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The Ohtani contract is huge, but small market teams can still compete

The Great Equalizer

Shohei Ohtani #17 of the Los Angeles Angels celebrates with Taylor Ward #3 after hitting a home run against the Kansas City Royals during the fifth inning at Kauffman Stadium on June 18, 2023 in Kansas City, Missouri.
Shohei Ohtani #17 of the Los Angeles Angels celebrates with Taylor Ward #3 after hitting a home run against the Kansas City Royals during the fifth inning at Kauffman Stadium on June 18, 2023 in Kansas City, Missouri.
Photo by Kyle Rivas/Getty Images

Shohei Ohtani announced over the weekend that he will be playing for the Los Angeles Dodgers for the next decade. The deal will be worth $700 million, which is a lot of money in the same way that Mike Trout’s $426 million extension with that other Los Angeles team is a lot of money.

But it’s not just a lot of money in raw dollars. It’s a lot of money compared to other contracts in baseball, and it’s a lot of money compared to the other contracts in American sports. The biggest contract in the NHL? Alex Ovechkin’s extension with the Washington Capitals for $124 million. The biggest contract in MLS? Lionel Messi can make up to $150 million with Inter Miami. The biggest contract in the NBA? Jaylen Brown’s extension with the Boston Celtics for $303 million. The biggest contract in the NFL? Kansas City’s own Patrick Mahomes, whose Chiefs extension is worth $450 million.

And then there’s Ohtani, whose shiny new contract is worth a quarter of a billion dollars more than the next closest competitor. Wild.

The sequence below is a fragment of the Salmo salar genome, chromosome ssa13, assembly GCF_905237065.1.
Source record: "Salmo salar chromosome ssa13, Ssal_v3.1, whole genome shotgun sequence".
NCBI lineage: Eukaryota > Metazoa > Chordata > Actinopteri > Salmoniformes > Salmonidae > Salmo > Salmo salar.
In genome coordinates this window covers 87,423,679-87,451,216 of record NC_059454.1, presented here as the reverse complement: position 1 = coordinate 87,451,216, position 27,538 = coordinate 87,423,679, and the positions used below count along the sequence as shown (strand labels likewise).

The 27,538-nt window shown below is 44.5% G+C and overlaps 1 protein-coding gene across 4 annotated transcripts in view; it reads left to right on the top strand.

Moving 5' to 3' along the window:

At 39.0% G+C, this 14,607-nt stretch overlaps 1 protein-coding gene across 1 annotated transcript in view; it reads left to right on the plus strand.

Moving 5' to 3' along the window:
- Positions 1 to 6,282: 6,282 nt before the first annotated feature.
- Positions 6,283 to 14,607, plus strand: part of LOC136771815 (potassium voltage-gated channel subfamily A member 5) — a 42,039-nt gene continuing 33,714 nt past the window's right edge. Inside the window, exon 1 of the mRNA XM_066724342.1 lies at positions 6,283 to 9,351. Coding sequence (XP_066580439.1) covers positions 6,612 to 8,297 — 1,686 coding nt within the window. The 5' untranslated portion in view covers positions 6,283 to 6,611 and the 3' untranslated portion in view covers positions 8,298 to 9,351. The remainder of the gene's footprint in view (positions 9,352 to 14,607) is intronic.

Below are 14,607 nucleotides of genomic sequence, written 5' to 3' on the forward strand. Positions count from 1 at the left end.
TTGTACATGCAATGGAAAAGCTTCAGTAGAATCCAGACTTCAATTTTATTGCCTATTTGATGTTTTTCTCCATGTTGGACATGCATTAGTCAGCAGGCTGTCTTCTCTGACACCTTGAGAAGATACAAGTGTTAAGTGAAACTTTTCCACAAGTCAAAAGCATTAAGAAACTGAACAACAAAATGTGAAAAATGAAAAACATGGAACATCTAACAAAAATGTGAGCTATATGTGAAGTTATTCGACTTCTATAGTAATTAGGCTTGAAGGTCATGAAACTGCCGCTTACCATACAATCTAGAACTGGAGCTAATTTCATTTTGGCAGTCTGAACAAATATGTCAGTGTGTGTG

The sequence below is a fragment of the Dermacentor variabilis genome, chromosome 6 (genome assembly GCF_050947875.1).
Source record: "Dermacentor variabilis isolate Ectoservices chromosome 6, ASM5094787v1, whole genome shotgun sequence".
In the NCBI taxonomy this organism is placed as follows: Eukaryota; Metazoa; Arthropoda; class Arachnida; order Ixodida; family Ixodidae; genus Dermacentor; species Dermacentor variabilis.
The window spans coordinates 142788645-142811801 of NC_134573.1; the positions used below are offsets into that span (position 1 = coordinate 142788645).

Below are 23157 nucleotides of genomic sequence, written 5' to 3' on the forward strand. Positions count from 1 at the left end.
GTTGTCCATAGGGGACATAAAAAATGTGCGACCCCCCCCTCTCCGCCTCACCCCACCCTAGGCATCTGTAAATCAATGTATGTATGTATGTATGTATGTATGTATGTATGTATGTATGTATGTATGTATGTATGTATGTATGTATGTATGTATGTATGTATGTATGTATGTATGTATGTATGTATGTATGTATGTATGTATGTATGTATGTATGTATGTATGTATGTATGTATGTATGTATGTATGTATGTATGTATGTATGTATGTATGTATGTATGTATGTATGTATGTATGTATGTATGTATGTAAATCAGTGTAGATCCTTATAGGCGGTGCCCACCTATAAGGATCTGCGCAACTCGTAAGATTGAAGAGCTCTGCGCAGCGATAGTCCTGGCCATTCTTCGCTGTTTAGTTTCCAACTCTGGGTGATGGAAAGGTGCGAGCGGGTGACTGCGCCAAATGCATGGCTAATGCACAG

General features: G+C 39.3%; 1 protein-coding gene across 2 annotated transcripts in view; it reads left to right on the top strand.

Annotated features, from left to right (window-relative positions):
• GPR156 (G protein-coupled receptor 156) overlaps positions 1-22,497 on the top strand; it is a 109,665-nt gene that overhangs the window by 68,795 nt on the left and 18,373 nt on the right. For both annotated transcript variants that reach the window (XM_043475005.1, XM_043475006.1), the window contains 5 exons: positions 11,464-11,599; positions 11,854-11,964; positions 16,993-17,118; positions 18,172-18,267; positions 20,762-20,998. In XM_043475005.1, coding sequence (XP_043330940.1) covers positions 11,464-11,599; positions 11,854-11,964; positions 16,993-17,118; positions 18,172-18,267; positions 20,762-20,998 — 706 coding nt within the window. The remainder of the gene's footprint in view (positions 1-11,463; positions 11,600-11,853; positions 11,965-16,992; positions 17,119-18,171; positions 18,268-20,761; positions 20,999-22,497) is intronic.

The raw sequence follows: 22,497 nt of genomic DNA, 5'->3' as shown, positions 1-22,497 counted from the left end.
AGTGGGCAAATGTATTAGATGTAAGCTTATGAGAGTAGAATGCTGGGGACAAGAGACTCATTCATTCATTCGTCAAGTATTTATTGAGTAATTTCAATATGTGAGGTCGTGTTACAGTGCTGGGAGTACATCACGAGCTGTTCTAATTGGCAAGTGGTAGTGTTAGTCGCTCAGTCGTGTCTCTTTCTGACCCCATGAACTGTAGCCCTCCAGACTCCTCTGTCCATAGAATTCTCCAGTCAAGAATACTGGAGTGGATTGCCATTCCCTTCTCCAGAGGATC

As you might expect, the Ohtani contract has generated a ton of discourse. One of the biggest parts of that discourse has been general despair about the ramifications for the small market teams like the Royals. After all, the Royals seem to be effectively priced out of the $70 million free agent and extension market—how can they possibly compete with the $700 million free agent market?

While I agree that the financial system of Major League Baseball is tilted in favor of large market teams in a way that it is not for, say, the NFL, the Ohtani contract doesn’t actually represent a new paradigm or the ultimate doom for small market clubs.

There are a few reasons for this, but we’ll start with one of the simplest: Ohtani’s contract actually makes total sense in the broader historical context when it comes to unusually young free agents testing the market and getting record-setting deals. Case in point: after the 2000 season, Alex Rodriguez signed a 10-year contract with the Texas Rangers for $252 million.

Back in 2000, the median MLB payroll was a whopping $57.5 million, meaning that Rodriguez’s deal was 4.4 times as large as the median payroll. If you do the same math for Ohtani, taking into account the 2023 median payroll of $159.5 million, you’ll find that Ohtani’s deal is...4.4 times as large as the median payroll.

The second reason why Ohtani’s contract doesn’t spell the end for small market club is because small market clubs could afford a $700 million contract if they wanted to. Before you scoff so hard that your eyebrows fall off your face, consider that in 2017 the Royals fielded a $146 million payroll. The 2024 Royals payroll right now projects to be around $70 million with the addition of Will Smith. The Royals could have paid Ohtani $70 million and they’d still A) not even break their payroll record and B) be ~$20 million under the median payroll.